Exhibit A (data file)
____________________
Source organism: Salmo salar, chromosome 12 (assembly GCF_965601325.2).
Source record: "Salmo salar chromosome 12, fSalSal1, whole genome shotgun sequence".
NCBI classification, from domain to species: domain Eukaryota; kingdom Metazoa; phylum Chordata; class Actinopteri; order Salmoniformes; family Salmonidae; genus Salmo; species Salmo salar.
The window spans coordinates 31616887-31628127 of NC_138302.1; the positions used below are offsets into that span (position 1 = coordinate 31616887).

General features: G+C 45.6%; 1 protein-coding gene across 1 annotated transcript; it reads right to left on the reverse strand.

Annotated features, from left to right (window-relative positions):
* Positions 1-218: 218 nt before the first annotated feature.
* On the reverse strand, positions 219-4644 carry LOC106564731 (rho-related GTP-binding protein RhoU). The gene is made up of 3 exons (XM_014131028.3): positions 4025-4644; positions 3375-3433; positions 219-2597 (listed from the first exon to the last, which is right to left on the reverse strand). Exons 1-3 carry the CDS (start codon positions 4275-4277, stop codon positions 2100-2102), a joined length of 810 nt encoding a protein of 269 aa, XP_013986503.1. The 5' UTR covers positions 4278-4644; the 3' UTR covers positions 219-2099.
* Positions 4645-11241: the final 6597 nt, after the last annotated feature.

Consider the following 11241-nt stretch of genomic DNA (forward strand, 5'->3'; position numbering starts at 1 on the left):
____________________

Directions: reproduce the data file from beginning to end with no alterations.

Source organism: Salmo salar, chromosome 12 (assembly GCF_965601325.2).
Source record: "Salmo salar chromosome 12, fSalSal1, whole genome shotgun sequence".
NCBI classification, from domain to species: domain Eukaryota; kingdom Metazoa; phylum Chordata; class Actinopteri; order Salmoniformes; family Salmonidae; genus Salmo; species Salmo salar.
The window spans coordinates 31616887-31628127 of NC_138302.1; the positions used below are offsets into that span (position 1 = coordinate 31616887).

General features: G+C 45.6%; 1 protein-coding gene across 1 annotated transcript; it reads right to left on the reverse strand.

Annotated features, from left to right (window-relative positions):
* Positions 1-218: 218 nt before the first annotated feature.
* On the reverse strand, positions 219-4644 carry LOC106564731 (rho-related GTP-binding protein RhoU). The gene is made up of 3 exons (XM_014131028.3): positions 4025-4644; positions 3375-3433; positions 219-2597 (listed from the first exon to the last, which is right to left on the reverse strand). Exons 1-3 carry the CDS (start codon positions 4275-4277, stop codon positions 2100-2102), a joined length of 810 nt encoding a protein of 269 aa, XP_013986503.1. The 5' UTR covers positions 4278-4644; the 3' UTR covers positions 219-2099.
* Positions 4645-11241: the final 6597 nt, after the last annotated feature.

Consider the following 11241-nt stretch of genomic DNA (forward strand, 5'->3'; position numbering starts at 1 on the left):